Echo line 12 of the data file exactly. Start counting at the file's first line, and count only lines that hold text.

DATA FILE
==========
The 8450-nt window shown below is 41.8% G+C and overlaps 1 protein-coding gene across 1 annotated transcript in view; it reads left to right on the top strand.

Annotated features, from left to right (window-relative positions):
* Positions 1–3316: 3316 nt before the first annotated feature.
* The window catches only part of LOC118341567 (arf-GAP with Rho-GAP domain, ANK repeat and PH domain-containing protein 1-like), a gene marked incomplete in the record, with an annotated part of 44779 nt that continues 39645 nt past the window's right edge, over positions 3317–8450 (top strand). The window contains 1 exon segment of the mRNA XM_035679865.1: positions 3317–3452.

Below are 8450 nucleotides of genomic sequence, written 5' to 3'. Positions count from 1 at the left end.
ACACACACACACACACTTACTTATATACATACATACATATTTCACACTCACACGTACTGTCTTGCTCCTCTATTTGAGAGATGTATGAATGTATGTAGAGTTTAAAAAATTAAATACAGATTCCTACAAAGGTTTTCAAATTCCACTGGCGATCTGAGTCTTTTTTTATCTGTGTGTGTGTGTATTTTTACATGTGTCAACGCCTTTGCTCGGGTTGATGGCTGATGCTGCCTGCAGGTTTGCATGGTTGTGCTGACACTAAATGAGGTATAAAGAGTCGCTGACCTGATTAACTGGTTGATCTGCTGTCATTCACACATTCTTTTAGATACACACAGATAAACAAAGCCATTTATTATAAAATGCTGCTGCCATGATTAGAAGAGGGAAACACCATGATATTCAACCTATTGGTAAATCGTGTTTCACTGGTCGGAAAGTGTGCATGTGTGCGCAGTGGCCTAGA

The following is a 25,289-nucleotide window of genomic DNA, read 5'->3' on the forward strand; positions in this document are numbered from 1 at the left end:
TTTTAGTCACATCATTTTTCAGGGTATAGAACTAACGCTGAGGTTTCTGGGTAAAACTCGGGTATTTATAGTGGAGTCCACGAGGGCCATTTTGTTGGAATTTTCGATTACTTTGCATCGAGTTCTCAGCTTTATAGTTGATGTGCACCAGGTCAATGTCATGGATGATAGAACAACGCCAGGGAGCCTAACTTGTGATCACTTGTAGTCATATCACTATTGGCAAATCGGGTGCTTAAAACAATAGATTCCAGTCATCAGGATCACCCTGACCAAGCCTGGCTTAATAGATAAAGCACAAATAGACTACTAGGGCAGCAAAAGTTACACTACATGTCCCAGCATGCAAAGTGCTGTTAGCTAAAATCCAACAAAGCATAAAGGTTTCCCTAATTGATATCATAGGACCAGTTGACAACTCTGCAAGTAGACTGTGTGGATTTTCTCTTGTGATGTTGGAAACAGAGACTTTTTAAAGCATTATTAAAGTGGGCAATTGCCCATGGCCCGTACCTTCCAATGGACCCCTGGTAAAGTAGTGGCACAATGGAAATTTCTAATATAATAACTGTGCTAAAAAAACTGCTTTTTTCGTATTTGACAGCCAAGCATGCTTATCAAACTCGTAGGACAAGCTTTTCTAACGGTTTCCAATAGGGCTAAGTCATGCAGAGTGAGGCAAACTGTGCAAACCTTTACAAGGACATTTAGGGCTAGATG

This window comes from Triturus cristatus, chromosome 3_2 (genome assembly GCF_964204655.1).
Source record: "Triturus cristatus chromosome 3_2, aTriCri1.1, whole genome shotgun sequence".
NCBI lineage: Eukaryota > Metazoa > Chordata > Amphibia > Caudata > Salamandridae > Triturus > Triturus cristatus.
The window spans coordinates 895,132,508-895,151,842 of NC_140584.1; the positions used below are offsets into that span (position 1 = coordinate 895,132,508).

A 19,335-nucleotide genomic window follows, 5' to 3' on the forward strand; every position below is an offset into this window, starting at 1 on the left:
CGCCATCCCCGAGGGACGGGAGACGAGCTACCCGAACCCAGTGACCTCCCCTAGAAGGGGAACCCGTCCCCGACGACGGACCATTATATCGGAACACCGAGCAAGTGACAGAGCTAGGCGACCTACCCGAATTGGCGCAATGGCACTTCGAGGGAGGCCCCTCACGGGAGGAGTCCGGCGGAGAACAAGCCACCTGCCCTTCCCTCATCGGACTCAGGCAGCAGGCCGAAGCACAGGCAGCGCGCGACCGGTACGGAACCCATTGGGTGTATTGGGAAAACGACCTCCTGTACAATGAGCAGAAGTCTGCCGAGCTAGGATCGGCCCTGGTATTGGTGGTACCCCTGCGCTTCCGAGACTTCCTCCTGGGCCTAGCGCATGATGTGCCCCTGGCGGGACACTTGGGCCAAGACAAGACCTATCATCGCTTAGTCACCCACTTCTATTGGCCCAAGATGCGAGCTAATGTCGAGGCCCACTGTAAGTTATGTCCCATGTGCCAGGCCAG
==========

The window spans coordinates 895,132,508-895,151,842 of NC_140584.1; the positions used below are offsets into that span (position 1 = coordinate 895,132,508).